Top Tips for Hiring the Right People

  • Katie Hinksman
  • May 3, 2018
  • Beware of unconscious bias

Psychologists explain unconscious bias as our ‘people preferences’. We naturally favour those who look like us, sound like us and are interested in the same things. This can deter you from hiring the best candidate for the job and hinder diversity within your team. An example of this was made evident in a survey that revealed that the height of Fortune 500 CEOs was on average 2.5 inches taller than the average American man, suggesting that a taller man was more likely to be hired as a CEO.

  • Put people in positions in which they can shine

Ensure you are hiring a candidate for a role that suits their strengths. This will allow them to perform at their best and give you the level of enthusiasm and commitment that you want to see from an employee. For example, a natural communicator is likely to thrive in a sales job where they are able to interact with others.

  • Examine soft skills

As well as looking at a candidate’s technical abilities, it is important to consider their people skills and how well they would work with others. This can differentiate between hiring a good candidate versus an outstanding one. For example, a suitable candidate on paper who also advocates the importance of team work may be a better fit for a particular environment rather than someone who may prefer working independently.

  • Establish values

If a candidate’s values align with the organisational values, they are likely to share similar aspirations as the business. This will contribute to a stronger culture within the business. For example, an employee who has shared values of progress, innovation and excellence is likely to strive towards these in their work.

  • Look for long-term potential

Could this candidate be a potential leader in the business? Hiring someone who has long-term potential is a good way of improving retention rates, reducing recruitment agency fees and ensuring employees stay loyal and committed. For example, hiring someone who you think could progress to managerial level with the right training is a good investment and allows for continuity within the business.

Savran provides recruitment consultancy to help businesses hire the right people through candidate profiling, written analysis and verbal consultation. Call or email us on 0845 094 8039 / info@savran.co.uk  for more information.

 

Do You Know The Difference Between A Coach And A Mentor?

  • Katie Hinksman
  • May 1, 2018
Have you ever been told you need a ‘coach’ or ‘mentor’? Perhaps your business hires a coach or mentor, but you’ve never really considered there is any difference between the two. If you are employing either of these, it’s important to take the time to differentiate as each are very different in their own right.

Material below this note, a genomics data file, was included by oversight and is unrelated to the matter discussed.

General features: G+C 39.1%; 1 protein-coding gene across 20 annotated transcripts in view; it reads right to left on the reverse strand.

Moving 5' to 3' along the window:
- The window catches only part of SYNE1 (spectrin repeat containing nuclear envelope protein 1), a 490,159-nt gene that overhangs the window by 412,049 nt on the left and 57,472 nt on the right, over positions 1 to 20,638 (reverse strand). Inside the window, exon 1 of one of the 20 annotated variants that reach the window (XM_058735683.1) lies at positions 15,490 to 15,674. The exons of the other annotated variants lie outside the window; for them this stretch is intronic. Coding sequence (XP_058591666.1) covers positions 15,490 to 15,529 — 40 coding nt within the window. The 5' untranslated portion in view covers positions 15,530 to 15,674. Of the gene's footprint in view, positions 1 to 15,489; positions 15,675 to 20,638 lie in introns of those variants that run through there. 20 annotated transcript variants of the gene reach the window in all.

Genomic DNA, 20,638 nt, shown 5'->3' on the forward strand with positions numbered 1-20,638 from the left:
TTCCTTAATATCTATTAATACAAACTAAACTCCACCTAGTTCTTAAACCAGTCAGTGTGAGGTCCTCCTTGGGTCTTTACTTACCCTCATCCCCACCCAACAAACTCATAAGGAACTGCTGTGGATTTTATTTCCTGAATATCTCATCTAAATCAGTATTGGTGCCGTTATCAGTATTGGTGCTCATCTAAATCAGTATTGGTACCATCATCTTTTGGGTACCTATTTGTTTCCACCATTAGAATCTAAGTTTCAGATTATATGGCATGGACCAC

Although there are differences in the way coaching and mentoring is delivered, they do have many similarities (particularly in the workplace):
Benefits of using a Coach and/or Mentor…
  • Unleashes an individual’s potential and encourages a change of thinking to achieve results
  • Contributes to the success of a business; investing in staff gives a feeling of stability for the individual
  • Recognises any potential obstructions in achieving goals and defines any resources, training, etc that may be required
  • Allows individuals to understand their personality style, along with colleagues – improving communication and interpersonal skills
  • Improves management performance
Coaching

Focus
Coaches will generally:

  • Look at immediate problems and opportunities for the Coachee to work on. For example if somebody is:
    • Seeking promotion
    • Wanting to advance their leadership skills
    • Looking to improve performance
    • Trying to have more of a work life balance
    • Wanting to boost their confidence

  • Be non-judgemental and impartial but hold the Coachee accountable for their actions
This is the reason why success and achieving goals is higher when you work with a coach. A coach will typically ask questions like:
‘What do you want to achieve in your working life?’
‘What obstacles could stand in your way?’
‘What’s the first step you need to take?’
Structure
  • The agenda for the sessions is set by the Coachee
  • Little to no advice is given by the Coach and instead encourages self-discovery. This way, you get a higher commitment as it’s not a solution imposed or suggested to them
  • Usually a structured format of regular meetings with the Coachee to challenge them, generally across a set duration, to ensure action is being taken in between each session
Mentoring
Focus
Mentors will generally:
  • Be specialised in a particular subject. For example, if you wanted to become a lawyer, you would find somebody with experience in this field.
  • They will have a clear idea of what type of skill set the individual will need to reach their goals
  • Focus on progress of an individual, asking questions such as;
    ‘What do you want to accomplish this year?’
    ‘How can I help?’
    ‘What do you struggle with currently?’
  • Look at the long-term progression for an individual and their personal career development

Structure
  • Generally more informal, with advice usually be given as and when the individual needs it
  • The agenda for the sessions is set by the mentor to establish goals and
    how best to work towards these.
If you would like to learn more about how using a coach or mentor can improve your business, get in touch! Start turning your business into a Savvi one via www.savran.co.uk/contact

How You can Achieve Your Goals like Jim Carey did

  • Katie Hinksman
  • May 1, 2018
The importance of setting goals
  • Gives you a focus – Setting out goals encourages you to think about what you are doing in your everyday life and whether your actions are helping you reach those goals
  • Makes you accountable – By sharing your goals with others, you will feel obliged to make these happen and not become side tracked by distractions